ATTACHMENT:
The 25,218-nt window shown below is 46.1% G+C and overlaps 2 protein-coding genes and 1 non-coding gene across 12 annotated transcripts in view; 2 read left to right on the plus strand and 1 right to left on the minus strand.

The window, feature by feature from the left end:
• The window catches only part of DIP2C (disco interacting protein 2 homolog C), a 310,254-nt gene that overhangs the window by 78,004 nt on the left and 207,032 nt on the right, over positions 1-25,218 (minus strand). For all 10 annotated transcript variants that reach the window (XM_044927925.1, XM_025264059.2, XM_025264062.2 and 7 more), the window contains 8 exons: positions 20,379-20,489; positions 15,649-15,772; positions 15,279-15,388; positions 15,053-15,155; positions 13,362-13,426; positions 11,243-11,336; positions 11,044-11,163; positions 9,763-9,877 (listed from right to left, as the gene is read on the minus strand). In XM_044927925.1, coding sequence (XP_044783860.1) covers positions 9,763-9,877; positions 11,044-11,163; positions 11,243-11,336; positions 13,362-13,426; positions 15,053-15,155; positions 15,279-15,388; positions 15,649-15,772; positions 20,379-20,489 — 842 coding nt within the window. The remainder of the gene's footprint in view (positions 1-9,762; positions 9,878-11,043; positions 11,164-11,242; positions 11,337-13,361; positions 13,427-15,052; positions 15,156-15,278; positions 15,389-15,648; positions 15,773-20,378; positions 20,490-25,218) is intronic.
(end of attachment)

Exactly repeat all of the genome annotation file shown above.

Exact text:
The 25,218-nt window shown below is 46.1% G+C and overlaps 2 protein-coding genes and 1 non-coding gene across 12 annotated transcripts in view; 2 read left to right on the plus strand and 1 right to left on the minus strand.

The window, feature by feature from the left end:
• The window catches only part of DIP2C (disco interacting protein 2 homolog C), a 310,254-nt gene that overhangs the window by 78,004 nt on the left and 207,032 nt on the right, over positions 1-25,218 (minus strand). For all 10 annotated transcript variants that reach the window (XM_044927925.1, XM_025264059.2, XM_025264062.2 and 7 more), the window contains 8 exons: positions 20,379-20,489; positions 15,649-15,772; positions 15,279-15,388; positions 15,053-15,155; positions 13,362-13,426; positions 11,243-11,336; positions 11,044-11,163; positions 9,763-9,877 (listed from right to left, as the gene is read on the minus strand). In XM_044927925.1, coding sequence (XP_044783860.1) covers positions 9,763-9,877; positions 11,044-11,163; positions 11,243-11,336; positions 13,362-13,426; positions 15,053-15,155; positions 15,279-15,388; positions 15,649-15,772; positions 20,379-20,489 — 842 coding nt within the window. The remainder of the gene's footprint in view (positions 1-9,762; positions 9,878-11,043; positions 11,164-11,242; positions 11,337-13,361; positions 13,427-15,052; positions 15,156-15,278; positions 15,389-15,648; positions 15,773-20,378; positions 20,490-25,218) is intronic.